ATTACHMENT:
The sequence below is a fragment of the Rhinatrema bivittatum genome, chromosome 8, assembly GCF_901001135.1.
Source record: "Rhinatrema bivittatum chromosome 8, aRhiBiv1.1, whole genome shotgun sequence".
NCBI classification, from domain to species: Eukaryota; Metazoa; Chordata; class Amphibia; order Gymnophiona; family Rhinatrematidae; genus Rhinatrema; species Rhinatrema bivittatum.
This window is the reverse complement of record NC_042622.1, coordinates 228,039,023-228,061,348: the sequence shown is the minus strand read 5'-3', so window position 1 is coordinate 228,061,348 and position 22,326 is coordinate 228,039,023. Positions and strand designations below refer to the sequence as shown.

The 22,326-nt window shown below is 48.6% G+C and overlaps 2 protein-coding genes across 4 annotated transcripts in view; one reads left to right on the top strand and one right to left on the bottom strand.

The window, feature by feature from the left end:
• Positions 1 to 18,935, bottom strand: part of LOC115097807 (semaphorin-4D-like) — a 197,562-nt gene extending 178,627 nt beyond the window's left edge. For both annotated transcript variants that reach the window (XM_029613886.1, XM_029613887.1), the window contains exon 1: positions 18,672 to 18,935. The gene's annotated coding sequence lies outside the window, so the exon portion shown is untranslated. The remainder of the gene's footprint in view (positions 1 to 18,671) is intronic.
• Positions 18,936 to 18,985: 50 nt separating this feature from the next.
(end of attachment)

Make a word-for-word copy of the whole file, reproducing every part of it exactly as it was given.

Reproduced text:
The sequence below is a fragment of the Rhinatrema bivittatum genome, chromosome 8, assembly GCF_901001135.1.
Source record: "Rhinatrema bivittatum chromosome 8, aRhiBiv1.1, whole genome shotgun sequence".
NCBI classification, from domain to species: Eukaryota; Metazoa; Chordata; class Amphibia; order Gymnophiona; family Rhinatrematidae; genus Rhinatrema; species Rhinatrema bivittatum.
This window is the reverse complement of record NC_042622.1, coordinates 228,039,023-228,061,348: the sequence shown is the minus strand read 5'-3', so window position 1 is coordinate 228,061,348 and position 22,326 is coordinate 228,039,023. Positions and strand designations below refer to the sequence as shown.

The 22,326-nt window shown below is 48.6% G+C and overlaps 2 protein-coding genes across 4 annotated transcripts in view; one reads left to right on the top strand and one right to left on the bottom strand.

The window, feature by feature from the left end:
• Positions 1 to 18,935, bottom strand: part of LOC115097807 (semaphorin-4D-like) — a 197,562-nt gene extending 178,627 nt beyond the window's left edge. For both annotated transcript variants that reach the window (XM_029613886.1, XM_029613887.1), the window contains exon 1: positions 18,672 to 18,935. The gene's annotated coding sequence lies outside the window, so the exon portion shown is untranslated. The remainder of the gene's footprint in view (positions 1 to 18,671) is intronic.
• Positions 18,936 to 18,985: 50 nt separating this feature from the next.